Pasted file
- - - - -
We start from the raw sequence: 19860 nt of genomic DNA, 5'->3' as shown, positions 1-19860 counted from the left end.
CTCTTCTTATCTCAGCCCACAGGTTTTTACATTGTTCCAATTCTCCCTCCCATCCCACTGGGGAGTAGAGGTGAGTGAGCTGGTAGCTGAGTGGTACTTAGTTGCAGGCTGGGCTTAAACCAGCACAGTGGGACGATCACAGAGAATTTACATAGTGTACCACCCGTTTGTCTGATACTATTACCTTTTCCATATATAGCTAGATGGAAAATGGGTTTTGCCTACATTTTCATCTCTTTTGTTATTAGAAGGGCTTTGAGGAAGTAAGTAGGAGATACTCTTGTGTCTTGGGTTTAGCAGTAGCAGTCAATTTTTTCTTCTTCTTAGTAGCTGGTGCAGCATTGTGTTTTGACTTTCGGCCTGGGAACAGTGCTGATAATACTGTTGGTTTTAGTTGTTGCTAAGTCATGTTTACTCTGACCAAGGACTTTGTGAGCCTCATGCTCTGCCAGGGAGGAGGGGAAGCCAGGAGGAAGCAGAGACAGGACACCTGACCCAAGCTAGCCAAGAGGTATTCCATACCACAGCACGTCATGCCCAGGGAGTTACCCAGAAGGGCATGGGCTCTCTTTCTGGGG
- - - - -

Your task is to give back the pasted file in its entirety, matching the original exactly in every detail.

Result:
We start from the raw sequence: 19860 nt of genomic DNA, 5'->3' as shown, positions 1-19860 counted from the left end.
CTCTTCTTATCTCAGCCCACAGGTTTTTACATTGTTCCAATTCTCCCTCCCATCCCACTGGGGAGTAGAGGTGAGTGAGCTGGTAGCTGAGTGGTACTTAGTTGCAGGCTGGGCTTAAACCAGCACAGTGGGACGATCACAGAGAATTTACATAGTGTACCACCCGTTTGTCTGATACTATTACCTTTTCCATATATAGCTAGATGGAAAATGGGTTTTGCCTACATTTTCATCTCTTTTGTTATTAGAAGGGCTTTGAGGAAGTAAGTAGGAGATACTCTTGTGTCTTGGGTTTAGCAGTAGCAGTCAATTTTTTCTTCTTCTTAGTAGCTGGTGCAGCATTGTGTTTTGACTTTCGGCCTGGGAACAGTGCTGATAATACTGTTGGTTTTAGTTGTTGCTAAGTCATGTTTACTCTGACCAAGGACTTTGTGAGCCTCATGCTCTGCCAGGGAGGAGGGGAAGCCAGGAGGAAGCAGAGACAGGACACCTGACCCAAGCTAGCCAAGAGGTATTCCATACCACAGCACGTCATGCCCAGGGAGTTACCCAGAAGGGCATGGGCTCTCTTTCTGGGG